Archived Baltimore Sun photos of Labor Day celebrations throughout Maryland.
From the Vault
Baltimoreans were excited by the news that they would get a glimpse of the giant Hindenburg, which was to circle the city on its way to Lakehurst (N.J.) Naval Air Station on August 11, 1936.
Like its predecessor, the Graf Zeppelin, it was designed for ’round-the-world passenger (and some light freight) flights.
The 804-foot-long dirigible Hindenburg, the “Titanic of the Skies,” soared above the Bromo-Seltzer Tower, Redwood Street and near the old Sun building less than a year before it was destroyed. Of the 97 people on board (36 passengers and 61 crewmen), there were 35 fatalities. There was also one death of a ground crewman.
Tracking down Chesapeake Blue Crabs is easier said than done. These creatures have a mind of their own, and can easily migrate tens of miles a day. So naturally the chase becomes part of the job.
Here’s a look down memory lane at some retro crabbing photos from The Sun’s photo archives.
Fifty years ago this week the Civil Rights Act of 1964 voided all discriminatory laws (de jure segregation) in the public arena. It went a step further than each of its predecessors of 1866, 1871, 1875, 1957 and 1960 by outlawing racial segregation in schools, the workplace and other public spaces. Considered the most important act in its lineage, ponder for a moment the fact that America, land of the free, required at least five more acts of congress to even begin moving toward equality for all.
For those keeping score at home, there was the Voting Rights Act of 1965, and Civil Rights bills passed in 1968 (Fair Housing), 1987 (featuring an override of President Reagan’s veto), 1990 (job discrimination), and 1991 (right to trial by jury in discrimination cases).
It’s important to remember and celebrate this important legislation. But equally important is to remember the struggle that led to it, the people behind the scenes, and what came after. To commemorate this anniversary, Joe Tropea, the Curator of Films & Photographs, and Digital Projects Coordinator at the Maryland Historical Society, selected photographs from three MdHS collections (Paul Henderson, Richard Childress, and Theodore McKeldin) that highlight the struggle, high and low points, and remind us of what it means to be human.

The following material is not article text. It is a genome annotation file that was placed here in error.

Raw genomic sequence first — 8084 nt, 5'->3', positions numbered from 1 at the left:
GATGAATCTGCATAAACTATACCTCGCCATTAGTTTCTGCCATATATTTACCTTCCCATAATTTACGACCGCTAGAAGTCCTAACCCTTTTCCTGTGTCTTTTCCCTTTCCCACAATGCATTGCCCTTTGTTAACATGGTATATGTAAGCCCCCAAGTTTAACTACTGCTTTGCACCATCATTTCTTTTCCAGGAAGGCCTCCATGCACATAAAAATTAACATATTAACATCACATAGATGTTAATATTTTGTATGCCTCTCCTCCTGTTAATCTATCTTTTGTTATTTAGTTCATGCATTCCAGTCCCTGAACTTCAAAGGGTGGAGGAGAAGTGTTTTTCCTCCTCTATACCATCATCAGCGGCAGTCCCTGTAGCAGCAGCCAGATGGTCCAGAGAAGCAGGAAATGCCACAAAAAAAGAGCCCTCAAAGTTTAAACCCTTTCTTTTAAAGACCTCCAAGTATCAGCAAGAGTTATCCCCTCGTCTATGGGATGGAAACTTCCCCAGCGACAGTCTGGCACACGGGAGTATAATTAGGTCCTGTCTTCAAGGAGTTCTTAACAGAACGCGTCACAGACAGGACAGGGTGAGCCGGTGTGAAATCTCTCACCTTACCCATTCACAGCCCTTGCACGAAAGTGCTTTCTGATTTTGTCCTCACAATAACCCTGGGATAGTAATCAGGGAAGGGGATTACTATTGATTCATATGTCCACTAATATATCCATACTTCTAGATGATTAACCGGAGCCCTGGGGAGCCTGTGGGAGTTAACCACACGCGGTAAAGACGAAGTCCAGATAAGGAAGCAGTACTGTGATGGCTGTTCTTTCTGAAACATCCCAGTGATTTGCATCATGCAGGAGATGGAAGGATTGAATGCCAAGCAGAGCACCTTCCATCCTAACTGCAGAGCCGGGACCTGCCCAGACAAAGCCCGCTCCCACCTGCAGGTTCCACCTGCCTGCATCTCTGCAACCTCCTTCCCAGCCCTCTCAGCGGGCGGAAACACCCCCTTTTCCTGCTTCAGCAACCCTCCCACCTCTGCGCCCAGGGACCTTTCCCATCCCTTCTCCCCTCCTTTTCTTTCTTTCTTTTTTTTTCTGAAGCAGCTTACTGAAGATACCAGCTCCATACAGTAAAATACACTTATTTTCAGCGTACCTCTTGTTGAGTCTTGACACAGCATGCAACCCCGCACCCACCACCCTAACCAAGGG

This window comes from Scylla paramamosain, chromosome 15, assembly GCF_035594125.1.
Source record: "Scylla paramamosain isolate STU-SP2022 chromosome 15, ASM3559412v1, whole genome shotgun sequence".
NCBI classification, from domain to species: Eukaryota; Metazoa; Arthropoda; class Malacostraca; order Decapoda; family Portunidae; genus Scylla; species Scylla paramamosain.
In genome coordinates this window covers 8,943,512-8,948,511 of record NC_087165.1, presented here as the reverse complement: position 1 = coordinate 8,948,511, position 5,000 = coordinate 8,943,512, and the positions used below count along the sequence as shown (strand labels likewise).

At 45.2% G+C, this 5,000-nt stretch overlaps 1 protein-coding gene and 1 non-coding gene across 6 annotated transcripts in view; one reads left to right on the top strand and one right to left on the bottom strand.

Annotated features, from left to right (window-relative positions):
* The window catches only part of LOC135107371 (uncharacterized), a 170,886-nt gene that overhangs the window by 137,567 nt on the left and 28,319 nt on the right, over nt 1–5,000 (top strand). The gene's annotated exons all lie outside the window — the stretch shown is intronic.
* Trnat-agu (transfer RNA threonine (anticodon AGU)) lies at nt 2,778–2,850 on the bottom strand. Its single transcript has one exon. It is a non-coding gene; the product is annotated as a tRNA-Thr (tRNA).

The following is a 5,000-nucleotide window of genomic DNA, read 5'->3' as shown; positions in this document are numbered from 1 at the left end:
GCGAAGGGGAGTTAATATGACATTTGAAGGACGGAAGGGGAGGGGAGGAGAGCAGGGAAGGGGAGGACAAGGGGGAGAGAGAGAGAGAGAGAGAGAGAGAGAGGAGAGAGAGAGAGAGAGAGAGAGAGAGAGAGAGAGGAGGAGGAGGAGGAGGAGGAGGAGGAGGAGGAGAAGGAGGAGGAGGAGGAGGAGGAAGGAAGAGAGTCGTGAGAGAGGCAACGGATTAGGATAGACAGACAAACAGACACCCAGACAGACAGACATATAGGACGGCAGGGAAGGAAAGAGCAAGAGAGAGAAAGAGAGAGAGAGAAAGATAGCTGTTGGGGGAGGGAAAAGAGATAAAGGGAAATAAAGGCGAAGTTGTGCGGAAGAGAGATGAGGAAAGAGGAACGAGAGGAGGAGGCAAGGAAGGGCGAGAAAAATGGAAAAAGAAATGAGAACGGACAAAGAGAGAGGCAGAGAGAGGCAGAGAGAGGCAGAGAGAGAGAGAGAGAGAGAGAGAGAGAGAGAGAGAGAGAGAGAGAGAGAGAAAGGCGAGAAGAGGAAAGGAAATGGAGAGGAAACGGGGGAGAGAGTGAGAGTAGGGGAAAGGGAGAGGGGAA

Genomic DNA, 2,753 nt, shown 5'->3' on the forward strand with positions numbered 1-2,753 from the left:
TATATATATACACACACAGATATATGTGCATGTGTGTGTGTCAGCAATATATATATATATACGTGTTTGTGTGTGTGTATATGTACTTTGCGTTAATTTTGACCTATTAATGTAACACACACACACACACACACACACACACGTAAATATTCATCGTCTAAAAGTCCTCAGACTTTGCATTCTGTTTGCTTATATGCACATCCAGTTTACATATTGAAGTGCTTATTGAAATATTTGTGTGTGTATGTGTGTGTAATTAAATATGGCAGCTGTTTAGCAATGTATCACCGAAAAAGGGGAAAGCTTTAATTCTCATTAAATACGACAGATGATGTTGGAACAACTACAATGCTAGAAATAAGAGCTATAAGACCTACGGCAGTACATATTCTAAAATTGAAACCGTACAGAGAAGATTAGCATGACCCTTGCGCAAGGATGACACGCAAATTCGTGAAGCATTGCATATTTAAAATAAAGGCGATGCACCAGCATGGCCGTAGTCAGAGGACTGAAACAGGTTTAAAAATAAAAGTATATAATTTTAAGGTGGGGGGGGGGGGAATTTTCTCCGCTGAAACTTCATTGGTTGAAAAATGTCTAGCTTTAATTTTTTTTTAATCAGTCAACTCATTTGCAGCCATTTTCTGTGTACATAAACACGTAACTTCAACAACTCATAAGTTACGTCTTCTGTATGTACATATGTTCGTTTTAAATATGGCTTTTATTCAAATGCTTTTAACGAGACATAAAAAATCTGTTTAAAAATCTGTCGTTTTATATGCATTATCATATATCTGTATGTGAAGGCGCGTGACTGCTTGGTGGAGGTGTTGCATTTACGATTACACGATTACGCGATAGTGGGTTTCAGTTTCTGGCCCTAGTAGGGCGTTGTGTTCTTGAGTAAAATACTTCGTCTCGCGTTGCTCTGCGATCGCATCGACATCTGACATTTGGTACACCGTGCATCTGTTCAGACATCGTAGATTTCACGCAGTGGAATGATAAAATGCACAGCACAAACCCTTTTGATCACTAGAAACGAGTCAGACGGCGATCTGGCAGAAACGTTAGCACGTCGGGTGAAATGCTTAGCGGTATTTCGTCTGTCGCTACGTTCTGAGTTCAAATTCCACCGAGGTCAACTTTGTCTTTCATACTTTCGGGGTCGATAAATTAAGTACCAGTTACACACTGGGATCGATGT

A Viscount in the Armoured Cavalry Branch of the French Army left behind a collection of hundreds of glass plates taken during World War One that have never before been published. The images, by an unknown photographer, show daily life of soldiers in the trenches, destruction of towns and military leaders. The year 2014 marks the 100th anniversary of the start of the First World War (WWI). - Reuters
In 2002, the stark signs erected around town by Baltimore’s “Believe” campaign intrigued photographer Amy Davis. “I wondered what impact, if any, they would have on people in those communities,” she says. Using an old-fashioned camera set up on a tripod, she invited passers-by to discuss their lives and beliefs.
A pretty pattern, but what is it, you say? Here are a number of abstractions made by Sun photographer A. Aubrey Bodine, filed on April 17, 1955. See if you can name the locations in the comments below.
The fastest growing church in Baltimore – that was the distinction held for Northwood-Appold Methodist Church in 1955, the membership of which has grown from 200 to more than 2,000 in eleven years its members had been gathering. A four-alarm fire heavily damaged the church at the corner of Loch Raven Boulevard and East Cold Spring Lane in Northeast Baltimore Friday morning.